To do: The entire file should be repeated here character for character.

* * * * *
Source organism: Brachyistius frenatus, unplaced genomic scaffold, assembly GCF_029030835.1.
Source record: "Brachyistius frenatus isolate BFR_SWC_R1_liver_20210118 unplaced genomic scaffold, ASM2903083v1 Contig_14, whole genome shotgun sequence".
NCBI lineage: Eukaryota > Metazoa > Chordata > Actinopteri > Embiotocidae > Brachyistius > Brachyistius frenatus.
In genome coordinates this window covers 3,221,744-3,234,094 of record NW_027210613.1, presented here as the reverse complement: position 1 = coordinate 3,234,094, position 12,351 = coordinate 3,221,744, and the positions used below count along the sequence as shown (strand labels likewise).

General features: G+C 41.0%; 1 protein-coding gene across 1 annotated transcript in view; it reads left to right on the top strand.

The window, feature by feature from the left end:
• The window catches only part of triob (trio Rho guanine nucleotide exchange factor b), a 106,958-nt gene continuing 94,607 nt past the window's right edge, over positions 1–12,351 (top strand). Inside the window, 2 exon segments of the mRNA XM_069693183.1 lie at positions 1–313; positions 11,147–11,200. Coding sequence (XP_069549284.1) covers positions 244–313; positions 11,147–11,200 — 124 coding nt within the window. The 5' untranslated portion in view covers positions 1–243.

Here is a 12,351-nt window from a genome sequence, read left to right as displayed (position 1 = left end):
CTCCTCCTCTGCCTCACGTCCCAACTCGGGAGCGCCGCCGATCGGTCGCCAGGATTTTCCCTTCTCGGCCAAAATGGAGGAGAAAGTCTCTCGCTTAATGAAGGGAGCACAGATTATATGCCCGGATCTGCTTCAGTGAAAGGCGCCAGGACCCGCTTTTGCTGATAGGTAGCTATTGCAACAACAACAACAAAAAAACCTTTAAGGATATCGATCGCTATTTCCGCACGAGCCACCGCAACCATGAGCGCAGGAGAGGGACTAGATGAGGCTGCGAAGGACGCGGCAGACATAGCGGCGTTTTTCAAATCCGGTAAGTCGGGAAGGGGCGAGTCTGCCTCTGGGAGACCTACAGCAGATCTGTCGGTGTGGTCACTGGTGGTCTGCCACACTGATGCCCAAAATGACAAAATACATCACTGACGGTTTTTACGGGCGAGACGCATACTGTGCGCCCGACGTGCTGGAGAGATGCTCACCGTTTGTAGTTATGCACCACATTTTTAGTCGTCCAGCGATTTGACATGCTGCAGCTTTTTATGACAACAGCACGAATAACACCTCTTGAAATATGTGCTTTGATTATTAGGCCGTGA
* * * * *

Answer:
Source organism: Brachyistius frenatus, unplaced genomic scaffold, assembly GCF_029030835.1.
Source record: "Brachyistius frenatus isolate BFR_SWC_R1_liver_20210118 unplaced genomic scaffold, ASM2903083v1 Contig_14, whole genome shotgun sequence".
NCBI lineage: Eukaryota > Metazoa > Chordata > Actinopteri > Embiotocidae > Brachyistius > Brachyistius frenatus.
In genome coordinates this window covers 3,221,744-3,234,094 of record NW_027210613.1, presented here as the reverse complement: position 1 = coordinate 3,234,094, position 12,351 = coordinate 3,221,744, and the positions used below count along the sequence as shown (strand labels likewise).

General features: G+C 41.0%; 1 protein-coding gene across 1 annotated transcript in view; it reads left to right on the top strand.

The window, feature by feature from the left end:
• The window catches only part of triob (trio Rho guanine nucleotide exchange factor b), a 106,958-nt gene continuing 94,607 nt past the window's right edge, over positions 1–12,351 (top strand). Inside the window, 2 exon segments of the mRNA XM_069693183.1 lie at positions 1–313; positions 11,147–11,200. Coding sequence (XP_069549284.1) covers positions 244–313; positions 11,147–11,200 — 124 coding nt within the window. The 5' untranslated portion in view covers positions 1–243.

Here is a 12,351-nt window from a genome sequence, read left to right as displayed (position 1 = left end):
CTCCTCCTCTGCCTCACGTCCCAACTCGGGAGCGCCGCCGATCGGTCGCCAGGATTTTCCCTTCTCGGCCAAAATGGAGGAGAAAGTCTCTCGCTTAATGAAGGGAGCACAGATTATATGCCCGGATCTGCTTCAGTGAAAGGCGCCAGGACCCGCTTTTGCTGATAGGTAGCTATTGCAACAACAACAACAAAAAAACCTTTAAGGATATCGATCGCTATTTCCGCACGAGCCACCGCAACCATGAGCGCAGGAGAGGGACTAGATGAGGCTGCGAAGGACGCGGCAGACATAGCGGCGTTTTTCAAATCCGGTAAGTCGGGAAGGGGCGAGTCTGCCTCTGGGAGACCTACAGCAGATCTGTCGGTGTGGTCACTGGTGGTCTGCCACACTGATGCCCAAAATGACAAAATACATCACTGACGGTTTTTACGGGCGAGACGCATACTGTGCGCCCGACGTGCTGGAGAGATGCTCACCGTTTGTAGTTATGCACCACATTTTTAGTCGTCCAGCGATTTGACATGCTGCAGCTTTTTATGACAACAGCACGAATAACACCTCTTGAAATATGTGCTTTGATTATTAGGCCGTGA